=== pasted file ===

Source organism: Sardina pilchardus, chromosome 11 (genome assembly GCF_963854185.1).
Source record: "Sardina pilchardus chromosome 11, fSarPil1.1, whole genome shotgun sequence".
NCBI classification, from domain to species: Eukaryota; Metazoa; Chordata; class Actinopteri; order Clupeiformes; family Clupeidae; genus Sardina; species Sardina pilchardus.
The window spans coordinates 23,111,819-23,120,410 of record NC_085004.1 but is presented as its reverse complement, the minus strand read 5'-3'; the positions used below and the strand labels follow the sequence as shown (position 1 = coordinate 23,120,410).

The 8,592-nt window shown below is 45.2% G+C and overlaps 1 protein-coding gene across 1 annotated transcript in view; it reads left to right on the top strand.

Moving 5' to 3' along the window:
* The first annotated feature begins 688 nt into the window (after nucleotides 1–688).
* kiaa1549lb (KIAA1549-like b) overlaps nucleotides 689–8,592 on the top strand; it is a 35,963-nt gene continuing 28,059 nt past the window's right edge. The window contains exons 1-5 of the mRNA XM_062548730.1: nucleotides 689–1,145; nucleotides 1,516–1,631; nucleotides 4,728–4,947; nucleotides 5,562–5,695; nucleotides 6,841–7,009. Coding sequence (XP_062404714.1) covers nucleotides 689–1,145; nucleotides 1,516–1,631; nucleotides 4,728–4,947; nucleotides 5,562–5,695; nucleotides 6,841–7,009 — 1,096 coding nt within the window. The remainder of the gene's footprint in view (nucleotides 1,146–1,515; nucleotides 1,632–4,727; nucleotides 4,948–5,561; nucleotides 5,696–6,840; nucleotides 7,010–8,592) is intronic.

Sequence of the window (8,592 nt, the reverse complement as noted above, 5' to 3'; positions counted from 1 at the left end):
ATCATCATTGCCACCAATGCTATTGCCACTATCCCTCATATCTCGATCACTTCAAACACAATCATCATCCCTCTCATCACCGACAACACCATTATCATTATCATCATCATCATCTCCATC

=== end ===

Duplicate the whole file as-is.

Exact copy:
Source organism: Sardina pilchardus, chromosome 11 (genome assembly GCF_963854185.1).
Source record: "Sardina pilchardus chromosome 11, fSarPil1.1, whole genome shotgun sequence".
NCBI classification, from domain to species: Eukaryota; Metazoa; Chordata; class Actinopteri; order Clupeiformes; family Clupeidae; genus Sardina; species Sardina pilchardus.
The window spans coordinates 23,111,819-23,120,410 of record NC_085004.1 but is presented as its reverse complement, the minus strand read 5'-3'; the positions used below and the strand labels follow the sequence as shown (position 1 = coordinate 23,120,410).

The 8,592-nt window shown below is 45.2% G+C and overlaps 1 protein-coding gene across 1 annotated transcript in view; it reads left to right on the top strand.

Moving 5' to 3' along the window:
* The first annotated feature begins 688 nt into the window (after nucleotides 1–688).
* kiaa1549lb (KIAA1549-like b) overlaps nucleotides 689–8,592 on the top strand; it is a 35,963-nt gene continuing 28,059 nt past the window's right edge. The window contains exons 1-5 of the mRNA XM_062548730.1: nucleotides 689–1,145; nucleotides 1,516–1,631; nucleotides 4,728–4,947; nucleotides 5,562–5,695; nucleotides 6,841–7,009. Coding sequence (XP_062404714.1) covers nucleotides 689–1,145; nucleotides 1,516–1,631; nucleotides 4,728–4,947; nucleotides 5,562–5,695; nucleotides 6,841–7,009 — 1,096 coding nt within the window. The remainder of the gene's footprint in view (nucleotides 1,146–1,515; nucleotides 1,632–4,727; nucleotides 4,948–5,561; nucleotides 5,696–6,840; nucleotides 7,010–8,592) is intronic.

Sequence of the window (8,592 nt, the reverse complement as noted above, 5' to 3'; positions counted from 1 at the left end):
ATCATCATTGCCACCAATGCTATTGCCACTATCCCTCATATCTCGATCACTTCAAACACAATCATCATCCCTCTCATCACCGACAACACCATTATCATTATCATCATCATCATCTCCATC